The Bronze Age findings in Therasia and Thera

Wall paintings found in Akrotiri, Thera

Wall paintings found in Akrotiri, Thera

Therasia island was rich in pumice and this led to the creation of mines. Thanks to the pumice, people could get provided with a building material that was necessary for constructing houses as it turned to a very hard material once having been congealed. The pumice was also known as Theran earth and it was used for the construction of Suez Canal as well as for constructing ports in the Mediterranean area. Pumice mines were also found in Oia and near Athinios port however there are not in function any more.

One of these pumice mines, brought to light an ancient wall to the east of Therasia island, in 1860.  Some years later, that area was excavated and revealed an ancient building as well as pottery and various tools. The ruins of a pre-historic settlement buried by the pumice, were found in Thera, in Akrotiri area during excavations carried out by the archaeologist Fouqué. He has described his experience in a great text where we can read that the first finding the excavators found out was a wall painting that dates back to the Bronze Age and consists of red, black, yellow, brown and blue colors.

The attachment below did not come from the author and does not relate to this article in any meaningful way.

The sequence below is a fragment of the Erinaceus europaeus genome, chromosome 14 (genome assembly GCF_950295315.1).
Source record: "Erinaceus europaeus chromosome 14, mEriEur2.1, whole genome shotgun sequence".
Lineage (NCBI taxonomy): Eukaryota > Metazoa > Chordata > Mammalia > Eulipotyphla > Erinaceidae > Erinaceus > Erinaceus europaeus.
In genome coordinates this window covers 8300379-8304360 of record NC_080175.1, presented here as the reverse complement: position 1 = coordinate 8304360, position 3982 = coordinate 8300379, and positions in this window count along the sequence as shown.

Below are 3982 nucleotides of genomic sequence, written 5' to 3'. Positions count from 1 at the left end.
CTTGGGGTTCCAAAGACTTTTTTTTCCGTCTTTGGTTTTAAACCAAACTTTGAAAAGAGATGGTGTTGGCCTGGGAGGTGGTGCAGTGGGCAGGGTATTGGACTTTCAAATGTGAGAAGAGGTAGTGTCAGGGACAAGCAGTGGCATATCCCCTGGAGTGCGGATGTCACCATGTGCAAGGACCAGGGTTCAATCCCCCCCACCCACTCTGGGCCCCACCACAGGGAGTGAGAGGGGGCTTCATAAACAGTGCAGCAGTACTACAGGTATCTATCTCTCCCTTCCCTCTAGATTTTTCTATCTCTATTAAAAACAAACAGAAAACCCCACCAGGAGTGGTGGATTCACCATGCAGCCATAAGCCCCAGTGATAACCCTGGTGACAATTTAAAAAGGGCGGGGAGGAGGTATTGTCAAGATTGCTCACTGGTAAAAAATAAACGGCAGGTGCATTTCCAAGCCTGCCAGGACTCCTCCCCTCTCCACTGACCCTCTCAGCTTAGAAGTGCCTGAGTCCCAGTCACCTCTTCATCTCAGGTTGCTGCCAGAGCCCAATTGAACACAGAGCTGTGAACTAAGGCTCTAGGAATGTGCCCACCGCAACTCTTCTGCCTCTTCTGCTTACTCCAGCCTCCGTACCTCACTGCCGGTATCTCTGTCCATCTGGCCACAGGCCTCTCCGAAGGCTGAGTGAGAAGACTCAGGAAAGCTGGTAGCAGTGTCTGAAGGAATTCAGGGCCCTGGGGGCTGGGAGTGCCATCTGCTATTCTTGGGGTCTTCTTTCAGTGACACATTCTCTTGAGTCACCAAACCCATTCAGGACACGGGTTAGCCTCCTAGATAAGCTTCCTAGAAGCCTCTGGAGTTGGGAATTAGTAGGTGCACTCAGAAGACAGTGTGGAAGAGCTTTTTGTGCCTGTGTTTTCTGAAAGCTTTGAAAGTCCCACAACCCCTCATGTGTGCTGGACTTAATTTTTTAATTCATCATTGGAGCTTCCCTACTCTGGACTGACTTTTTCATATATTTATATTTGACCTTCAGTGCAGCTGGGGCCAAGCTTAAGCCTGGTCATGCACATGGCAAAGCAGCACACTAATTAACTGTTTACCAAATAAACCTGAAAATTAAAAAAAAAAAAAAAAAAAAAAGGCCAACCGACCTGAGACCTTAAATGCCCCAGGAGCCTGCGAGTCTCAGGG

Posterior excavators came across with a small house and another one to the north, just at the edge of the caldera where they found out some vessels with remains of barley, lentil and chickpeas.

Based on their findings, the archaeologists concluded that the ancient residents of those houses had grown painting skills and were aware of medal processing methods, such as bronze and lead. What is more, there was evidence of trading activities with neighboring countries including North Africa.